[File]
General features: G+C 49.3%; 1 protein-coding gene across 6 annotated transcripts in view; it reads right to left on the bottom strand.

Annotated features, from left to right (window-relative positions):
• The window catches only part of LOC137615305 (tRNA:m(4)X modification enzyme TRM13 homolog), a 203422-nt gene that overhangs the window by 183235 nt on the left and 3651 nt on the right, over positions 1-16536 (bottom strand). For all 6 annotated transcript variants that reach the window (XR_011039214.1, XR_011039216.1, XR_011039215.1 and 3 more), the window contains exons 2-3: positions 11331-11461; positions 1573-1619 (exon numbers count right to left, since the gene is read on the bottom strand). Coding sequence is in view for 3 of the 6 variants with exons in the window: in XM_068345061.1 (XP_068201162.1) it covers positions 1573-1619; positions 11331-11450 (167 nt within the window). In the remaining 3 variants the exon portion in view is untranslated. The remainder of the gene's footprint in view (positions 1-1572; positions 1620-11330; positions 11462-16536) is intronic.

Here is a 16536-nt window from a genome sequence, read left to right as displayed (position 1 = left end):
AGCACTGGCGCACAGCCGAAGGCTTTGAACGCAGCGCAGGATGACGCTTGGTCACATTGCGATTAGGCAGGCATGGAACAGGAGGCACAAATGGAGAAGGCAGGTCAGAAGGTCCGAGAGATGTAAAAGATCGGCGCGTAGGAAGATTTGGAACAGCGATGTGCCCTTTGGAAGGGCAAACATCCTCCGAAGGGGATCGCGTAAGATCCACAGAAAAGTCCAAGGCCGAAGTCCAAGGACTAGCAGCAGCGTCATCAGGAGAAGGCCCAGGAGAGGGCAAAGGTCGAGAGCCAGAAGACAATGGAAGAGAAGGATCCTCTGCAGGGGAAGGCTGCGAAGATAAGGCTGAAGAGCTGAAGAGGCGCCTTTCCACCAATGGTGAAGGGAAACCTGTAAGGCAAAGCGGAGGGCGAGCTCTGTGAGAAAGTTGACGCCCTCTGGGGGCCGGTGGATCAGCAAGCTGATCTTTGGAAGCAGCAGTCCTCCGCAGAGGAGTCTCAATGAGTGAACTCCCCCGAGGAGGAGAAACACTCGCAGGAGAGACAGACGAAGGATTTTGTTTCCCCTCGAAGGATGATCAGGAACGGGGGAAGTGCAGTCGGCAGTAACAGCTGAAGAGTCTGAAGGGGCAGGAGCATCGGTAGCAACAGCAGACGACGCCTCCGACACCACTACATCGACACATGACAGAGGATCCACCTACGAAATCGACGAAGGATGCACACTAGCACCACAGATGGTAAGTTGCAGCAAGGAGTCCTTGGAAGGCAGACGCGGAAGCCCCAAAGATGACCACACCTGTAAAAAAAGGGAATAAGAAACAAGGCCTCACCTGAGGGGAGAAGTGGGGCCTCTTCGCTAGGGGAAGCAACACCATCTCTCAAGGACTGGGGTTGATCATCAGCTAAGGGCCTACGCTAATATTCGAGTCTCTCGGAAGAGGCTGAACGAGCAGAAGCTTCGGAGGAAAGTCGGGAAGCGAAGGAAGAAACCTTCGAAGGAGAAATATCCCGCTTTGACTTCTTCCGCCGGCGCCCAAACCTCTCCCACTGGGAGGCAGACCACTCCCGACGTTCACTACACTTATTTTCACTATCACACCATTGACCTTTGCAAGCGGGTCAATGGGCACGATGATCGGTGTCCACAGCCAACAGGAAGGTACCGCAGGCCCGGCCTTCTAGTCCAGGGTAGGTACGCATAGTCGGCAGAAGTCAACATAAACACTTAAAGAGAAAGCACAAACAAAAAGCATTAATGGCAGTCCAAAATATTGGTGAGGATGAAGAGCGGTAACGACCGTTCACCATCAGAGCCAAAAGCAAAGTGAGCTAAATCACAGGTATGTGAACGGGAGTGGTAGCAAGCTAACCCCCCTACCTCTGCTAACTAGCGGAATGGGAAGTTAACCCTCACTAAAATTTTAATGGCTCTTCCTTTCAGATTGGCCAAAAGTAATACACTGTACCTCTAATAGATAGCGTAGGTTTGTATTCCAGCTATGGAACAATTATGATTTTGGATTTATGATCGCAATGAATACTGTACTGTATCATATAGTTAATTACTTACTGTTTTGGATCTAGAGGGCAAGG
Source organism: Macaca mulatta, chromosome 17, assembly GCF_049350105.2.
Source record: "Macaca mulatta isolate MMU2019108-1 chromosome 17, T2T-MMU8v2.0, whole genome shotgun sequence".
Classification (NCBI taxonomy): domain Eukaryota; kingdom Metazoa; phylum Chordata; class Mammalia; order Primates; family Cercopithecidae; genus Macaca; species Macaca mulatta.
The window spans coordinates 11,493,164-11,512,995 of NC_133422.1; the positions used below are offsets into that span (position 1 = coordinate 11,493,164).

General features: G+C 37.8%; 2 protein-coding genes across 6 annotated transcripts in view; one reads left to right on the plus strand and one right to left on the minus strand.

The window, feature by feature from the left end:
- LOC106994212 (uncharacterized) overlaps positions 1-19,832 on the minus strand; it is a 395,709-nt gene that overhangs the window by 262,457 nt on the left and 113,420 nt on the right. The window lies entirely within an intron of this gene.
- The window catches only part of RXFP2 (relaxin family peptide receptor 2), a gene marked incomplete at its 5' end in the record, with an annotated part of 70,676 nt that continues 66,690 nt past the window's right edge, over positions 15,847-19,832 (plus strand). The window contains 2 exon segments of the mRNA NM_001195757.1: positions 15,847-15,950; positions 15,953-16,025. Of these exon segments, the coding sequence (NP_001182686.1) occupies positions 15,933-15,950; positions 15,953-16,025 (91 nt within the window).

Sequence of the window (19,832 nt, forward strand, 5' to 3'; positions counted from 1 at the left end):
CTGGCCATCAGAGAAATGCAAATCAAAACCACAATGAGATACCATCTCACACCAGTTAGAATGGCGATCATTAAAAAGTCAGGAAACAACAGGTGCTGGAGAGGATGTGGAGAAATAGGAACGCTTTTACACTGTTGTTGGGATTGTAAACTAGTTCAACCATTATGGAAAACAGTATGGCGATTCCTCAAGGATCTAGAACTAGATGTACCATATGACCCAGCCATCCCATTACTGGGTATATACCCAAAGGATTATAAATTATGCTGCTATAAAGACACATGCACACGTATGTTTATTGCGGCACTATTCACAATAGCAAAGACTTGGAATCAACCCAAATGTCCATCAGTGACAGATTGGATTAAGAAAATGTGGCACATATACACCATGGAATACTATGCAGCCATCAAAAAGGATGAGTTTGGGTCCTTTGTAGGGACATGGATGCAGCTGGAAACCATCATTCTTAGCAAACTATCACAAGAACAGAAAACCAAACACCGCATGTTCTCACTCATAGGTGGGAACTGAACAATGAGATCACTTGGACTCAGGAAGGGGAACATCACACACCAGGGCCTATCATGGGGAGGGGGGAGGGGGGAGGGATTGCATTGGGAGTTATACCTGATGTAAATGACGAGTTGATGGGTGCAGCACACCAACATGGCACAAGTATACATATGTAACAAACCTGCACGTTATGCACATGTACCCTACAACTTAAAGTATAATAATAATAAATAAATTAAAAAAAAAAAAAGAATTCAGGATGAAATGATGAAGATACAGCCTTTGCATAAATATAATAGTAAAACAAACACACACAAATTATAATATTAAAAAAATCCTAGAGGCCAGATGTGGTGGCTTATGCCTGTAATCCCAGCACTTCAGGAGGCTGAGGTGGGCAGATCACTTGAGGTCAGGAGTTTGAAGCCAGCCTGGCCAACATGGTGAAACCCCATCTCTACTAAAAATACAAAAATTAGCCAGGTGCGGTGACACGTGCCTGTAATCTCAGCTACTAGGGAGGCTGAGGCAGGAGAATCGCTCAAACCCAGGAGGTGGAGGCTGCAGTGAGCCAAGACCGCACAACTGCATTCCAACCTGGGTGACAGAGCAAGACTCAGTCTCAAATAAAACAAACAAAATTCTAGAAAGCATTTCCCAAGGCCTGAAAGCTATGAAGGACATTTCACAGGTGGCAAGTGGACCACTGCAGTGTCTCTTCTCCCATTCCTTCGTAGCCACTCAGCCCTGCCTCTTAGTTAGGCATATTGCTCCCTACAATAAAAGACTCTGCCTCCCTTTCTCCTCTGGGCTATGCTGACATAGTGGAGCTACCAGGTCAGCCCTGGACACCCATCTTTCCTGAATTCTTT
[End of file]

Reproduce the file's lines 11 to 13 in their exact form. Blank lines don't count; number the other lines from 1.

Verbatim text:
The window, feature by feature from the left end:
- LOC106994212 (uncharacterized) overlaps positions 1-19,832 on the minus strand; it is a 395,709-nt gene that overhangs the window by 262,457 nt on the left and 113,420 nt on the right. The window lies entirely within an intron of this gene.
- The window catches only part of RXFP2 (relaxin family peptide receptor 2), a gene marked incomplete at its 5' end in the record, with an annotated part of 70,676 nt that continues 66,690 nt past the window's right edge, over positions 15,847-19,832 (plus strand). The window contains 2 exon segments of the mRNA NM_001195757.1: positions 15,847-15,950; positions 15,953-16,025. Of these exon segments, the coding sequence (NP_001182686.1) occupies positions 15,933-15,950; positions 15,953-16,025 (91 nt within the window).